The gradual phase-in of taxes on Social Security benefits can deliver some unexpected and unpleasant results if you fail to recognize the “danger zone” to avoid. The calculation the IRS uses to determine how to tax Social Security income creates a category where taxes on benefits are amplified.
Fall into this danger zone, and you could pay a much higher tax rate on some of your retirement income. Here’s what you need to know about the taxes on Social Security benefits and how you can avoid the pitfall of paying way too much in taxes on that income.
Know Which Category You’re in for Taxation
Individuals fall into three basic categories for taxation on Social Security:
- None of your benefit is taxable income
- Between 0% and 85% of your benefit is taxable income (this is the danger zone!)
- 85% of your benefit is taxable
In the first category, you have no real need to fear slipping into the danger zone unless you have other income that could push you into the second category.
If you’re in the third category, you have few options to exercise to pay less in taxes.The only real choice you have is to somehow lower your reported income so that you qualify for the first or second category.
This is probably unrealistic, as people who find themselves in the third category are there thanks to large incomes from pensions, required minimum distributions, or some other source. You may need to accept that 85% of your benefit is taxable.
But if you find yourself in the second category, you may have more control over how much of your benefit is taxed.
Understanding the Danger Zone
I call that second category the danger zone because this is where taxes can nearly double on income.
For some, this “danger zone” of magnified taxes can easily be avoided with a strategic, well-thought retirement income plan. The first thing you need to be able to do is to calculate your combined income.
This is the number the Social Security Administration uses to determines how much of your benefit is taxable. It’s also referred to as “provisional income,” but we’ll use the specific term combined income since the Social Security Administration uses that term.
Combined income can be roughly calculated as your adjusted gross income, plus any tax exempt interest (such as interest from tax free bonds), plus 50% of your Social Security benefits.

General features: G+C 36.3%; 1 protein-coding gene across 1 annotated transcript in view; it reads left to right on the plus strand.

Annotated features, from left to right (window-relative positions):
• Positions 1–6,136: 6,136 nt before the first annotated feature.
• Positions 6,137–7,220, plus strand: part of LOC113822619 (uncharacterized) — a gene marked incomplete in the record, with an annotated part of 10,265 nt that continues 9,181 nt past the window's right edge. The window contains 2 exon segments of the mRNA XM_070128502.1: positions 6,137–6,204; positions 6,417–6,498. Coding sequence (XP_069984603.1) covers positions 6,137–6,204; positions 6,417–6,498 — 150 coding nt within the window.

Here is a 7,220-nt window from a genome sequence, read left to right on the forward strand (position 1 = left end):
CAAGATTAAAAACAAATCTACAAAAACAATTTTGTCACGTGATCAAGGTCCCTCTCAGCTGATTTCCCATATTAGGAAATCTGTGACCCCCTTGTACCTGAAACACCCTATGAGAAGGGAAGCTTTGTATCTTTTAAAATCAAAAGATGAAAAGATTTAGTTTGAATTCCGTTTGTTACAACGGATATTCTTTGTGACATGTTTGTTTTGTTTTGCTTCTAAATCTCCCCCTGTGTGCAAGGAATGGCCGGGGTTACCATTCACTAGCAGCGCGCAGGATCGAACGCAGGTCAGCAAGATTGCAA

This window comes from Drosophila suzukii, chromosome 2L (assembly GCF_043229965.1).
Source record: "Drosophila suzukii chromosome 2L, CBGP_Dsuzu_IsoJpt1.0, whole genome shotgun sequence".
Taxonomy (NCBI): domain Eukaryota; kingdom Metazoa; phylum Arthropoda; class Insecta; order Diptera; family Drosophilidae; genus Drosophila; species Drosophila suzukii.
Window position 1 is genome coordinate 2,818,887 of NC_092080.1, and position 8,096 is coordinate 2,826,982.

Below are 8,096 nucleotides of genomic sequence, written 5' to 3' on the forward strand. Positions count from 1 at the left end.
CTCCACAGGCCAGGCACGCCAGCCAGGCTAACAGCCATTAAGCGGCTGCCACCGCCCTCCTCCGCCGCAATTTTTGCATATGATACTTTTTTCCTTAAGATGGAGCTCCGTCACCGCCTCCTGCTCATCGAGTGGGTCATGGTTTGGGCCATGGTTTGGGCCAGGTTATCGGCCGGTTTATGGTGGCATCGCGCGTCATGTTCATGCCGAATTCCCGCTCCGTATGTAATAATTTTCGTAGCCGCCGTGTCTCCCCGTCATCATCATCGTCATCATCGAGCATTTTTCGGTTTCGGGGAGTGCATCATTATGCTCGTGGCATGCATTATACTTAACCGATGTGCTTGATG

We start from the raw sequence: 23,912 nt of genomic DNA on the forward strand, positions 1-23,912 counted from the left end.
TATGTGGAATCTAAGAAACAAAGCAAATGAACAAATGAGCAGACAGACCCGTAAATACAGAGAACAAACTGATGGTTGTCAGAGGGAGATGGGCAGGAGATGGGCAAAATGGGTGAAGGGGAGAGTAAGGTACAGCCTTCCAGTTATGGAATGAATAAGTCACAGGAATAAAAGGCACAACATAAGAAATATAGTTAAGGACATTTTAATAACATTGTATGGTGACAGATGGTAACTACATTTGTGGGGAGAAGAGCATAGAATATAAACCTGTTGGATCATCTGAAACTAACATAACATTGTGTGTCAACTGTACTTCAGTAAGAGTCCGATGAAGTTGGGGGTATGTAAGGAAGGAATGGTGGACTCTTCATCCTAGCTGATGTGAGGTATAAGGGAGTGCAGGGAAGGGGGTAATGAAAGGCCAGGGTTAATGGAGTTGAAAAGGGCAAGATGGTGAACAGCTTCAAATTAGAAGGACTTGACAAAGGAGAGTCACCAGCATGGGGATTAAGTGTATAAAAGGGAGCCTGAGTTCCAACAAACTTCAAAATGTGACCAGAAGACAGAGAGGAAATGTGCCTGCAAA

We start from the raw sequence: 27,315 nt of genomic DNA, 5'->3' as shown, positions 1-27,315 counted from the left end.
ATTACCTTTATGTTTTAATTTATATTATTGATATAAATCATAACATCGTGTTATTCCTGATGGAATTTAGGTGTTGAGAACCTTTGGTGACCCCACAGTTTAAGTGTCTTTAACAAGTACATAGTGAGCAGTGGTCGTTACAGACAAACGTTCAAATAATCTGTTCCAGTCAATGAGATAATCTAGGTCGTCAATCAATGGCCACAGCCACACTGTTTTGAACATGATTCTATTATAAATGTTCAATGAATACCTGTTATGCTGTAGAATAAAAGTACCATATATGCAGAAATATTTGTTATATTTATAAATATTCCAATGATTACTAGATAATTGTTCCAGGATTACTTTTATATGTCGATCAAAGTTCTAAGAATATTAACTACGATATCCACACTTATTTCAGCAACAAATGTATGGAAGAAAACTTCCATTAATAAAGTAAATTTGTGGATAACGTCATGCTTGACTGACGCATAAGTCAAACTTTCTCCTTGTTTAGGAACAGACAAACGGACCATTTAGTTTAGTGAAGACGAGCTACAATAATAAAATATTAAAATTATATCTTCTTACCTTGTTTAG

Once you’ve calculated your combined income you can apply it to the threshold tables to determine what percentage, if any, of your Social Security benefit will be included as taxable income.
Thresholds for Social Security Taxes If You File Single
If your total combined income is less than the base amount of $25,000, none of your Social Security benefits will be taxed. But if your combined income is between $25,000 and $34,000, up to 50% of your benefit may be taxed.
If your combined income is more than $34,000, up to 85% of your benefits may be taxed.
Thresholds for Social Security Taxes If You’re Married Filing Jointly
If you file a joint return and you and your spouse have a combined income that is less than the base amount of $32,000, none of your benefits will be taxable.
If your total combined income is between $32,000 and $44,000, up to 50% of your benefit is taxable.
If your combined income is more than $44,000 up to 85% of your benefit may be taxable.
This system is a gradual phase-in of tax on Social Security benefits where, as income rises, more of your Social Security benefits are subject to taxation, until eventually a maximum of 85% of all benefits are subject to taxation.
What Happens to Social Security Taxes in the Danger Zone
Because of the way Social Security income phases into taxation through this formula, there is a “danger zone” when every dollar of increase in combined income pulls more Social Security into taxation.
In this zone, the effective tax rate on this other income skyrockets. For example, if an individual is in the upper end of the danger zone and takes $1.00 from his IRA account, they’ll not only have to pay tax on that $1 but also on $.85 of their Social Security benefit.
Effectively, because they took out $1 they had $1.85 added to their taxable income. This has the effect of increasing the marginal tax rate well beyond what your tax bracket might suggest you are paying.
If your tax bracket is 25% you would ordinarily pay $0.25 on the dollar you took out of your IRA. However, since that $1 increased your taxable income by $1.85, you will have to pay $0.46 in taxes. Since that $0.46 in taxes is solely due to your $1 distribution, you’re paying a 46% tax rate on that dollar!
This whole effect has been referred to as the tax torpedo — but for purposes of this article we’ll refer to it as the “danger zone” since my goal is to help you identify a specific range of provisional income where one should be hyper-vigilant about the effect of taking IRA distributions.